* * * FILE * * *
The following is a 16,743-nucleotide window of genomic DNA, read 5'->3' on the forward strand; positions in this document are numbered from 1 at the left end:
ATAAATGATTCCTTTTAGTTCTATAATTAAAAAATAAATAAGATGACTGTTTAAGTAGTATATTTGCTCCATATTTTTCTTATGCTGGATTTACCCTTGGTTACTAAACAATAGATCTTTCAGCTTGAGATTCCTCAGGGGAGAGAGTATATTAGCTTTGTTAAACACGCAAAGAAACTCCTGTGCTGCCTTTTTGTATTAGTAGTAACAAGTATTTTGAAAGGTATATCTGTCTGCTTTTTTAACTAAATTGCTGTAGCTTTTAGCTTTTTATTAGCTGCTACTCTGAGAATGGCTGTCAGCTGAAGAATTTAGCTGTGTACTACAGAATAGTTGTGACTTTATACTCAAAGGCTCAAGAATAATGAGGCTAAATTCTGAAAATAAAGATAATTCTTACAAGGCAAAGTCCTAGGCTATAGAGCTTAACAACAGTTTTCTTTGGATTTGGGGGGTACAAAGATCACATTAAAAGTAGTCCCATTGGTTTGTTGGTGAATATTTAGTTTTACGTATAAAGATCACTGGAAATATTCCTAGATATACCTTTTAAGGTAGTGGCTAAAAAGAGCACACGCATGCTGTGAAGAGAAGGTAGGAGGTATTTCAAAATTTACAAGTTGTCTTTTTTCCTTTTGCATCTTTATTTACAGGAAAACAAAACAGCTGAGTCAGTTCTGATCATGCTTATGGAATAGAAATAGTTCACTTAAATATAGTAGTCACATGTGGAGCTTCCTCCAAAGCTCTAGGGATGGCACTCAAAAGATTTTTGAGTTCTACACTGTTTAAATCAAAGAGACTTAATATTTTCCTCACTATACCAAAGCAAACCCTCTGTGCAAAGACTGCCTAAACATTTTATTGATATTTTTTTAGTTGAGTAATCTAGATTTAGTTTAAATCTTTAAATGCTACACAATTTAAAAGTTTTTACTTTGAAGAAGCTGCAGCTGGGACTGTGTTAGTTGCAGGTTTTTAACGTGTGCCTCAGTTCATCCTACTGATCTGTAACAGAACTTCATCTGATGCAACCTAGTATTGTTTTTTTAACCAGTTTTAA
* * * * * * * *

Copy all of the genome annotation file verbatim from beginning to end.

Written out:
The following is a 16,743-nucleotide window of genomic DNA, read 5'->3' on the forward strand; positions in this document are numbered from 1 at the left end:
ATAAATGATTCCTTTTAGTTCTATAATTAAAAAATAAATAAGATGACTGTTTAAGTAGTATATTTGCTCCATATTTTTCTTATGCTGGATTTACCCTTGGTTACTAAACAATAGATCTTTCAGCTTGAGATTCCTCAGGGGAGAGAGTATATTAGCTTTGTTAAACACGCAAAGAAACTCCTGTGCTGCCTTTTTGTATTAGTAGTAACAAGTATTTTGAAAGGTATATCTGTCTGCTTTTTTAACTAAATTGCTGTAGCTTTTAGCTTTTTATTAGCTGCTACTCTGAGAATGGCTGTCAGCTGAAGAATTTAGCTGTGTACTACAGAATAGTTGTGACTTTATACTCAAAGGCTCAAGAATAATGAGGCTAAATTCTGAAAATAAAGATAATTCTTACAAGGCAAAGTCCTAGGCTATAGAGCTTAACAACAGTTTTCTTTGGATTTGGGGGGTACAAAGATCACATTAAAAGTAGTCCCATTGGTTTGTTGGTGAATATTTAGTTTTACGTATAAAGATCACTGGAAATATTCCTAGATATACCTTTTAAGGTAGTGGCTAAAAAGAGCACACGCATGCTGTGAAGAGAAGGTAGGAGGTATTTCAAAATTTACAAGTTGTCTTTTTTCCTTTTGCATCTTTATTTACAGGAAAACAAAACAGCTGAGTCAGTTCTGATCATGCTTATGGAATAGAAATAGTTCACTTAAATATAGTAGTCACATGTGGAGCTTCCTCCAAAGCTCTAGGGATGGCACTCAAAAGATTTTTGAGTTCTACACTGTTTAAATCAAAGAGACTTAATATTTTCCTCACTATACCAAAGCAAACCCTCTGTGCAAAGACTGCCTAAACATTTTATTGATATTTTTTTAGTTGAGTAATCTAGATTTAGTTTAAATCTTTAAATGCTACACAATTTAAAAGTTTTTACTTTGAAGAAGCTGCAGCTGGGACTGTGTTAGTTGCAGGTTTTTAACGTGTGCCTCAGTTCATCCTACTGATCTGTAACAGAACTTCATCTGATGCAACCTAGTATTGTTTTTTTAACCAGTTTTAA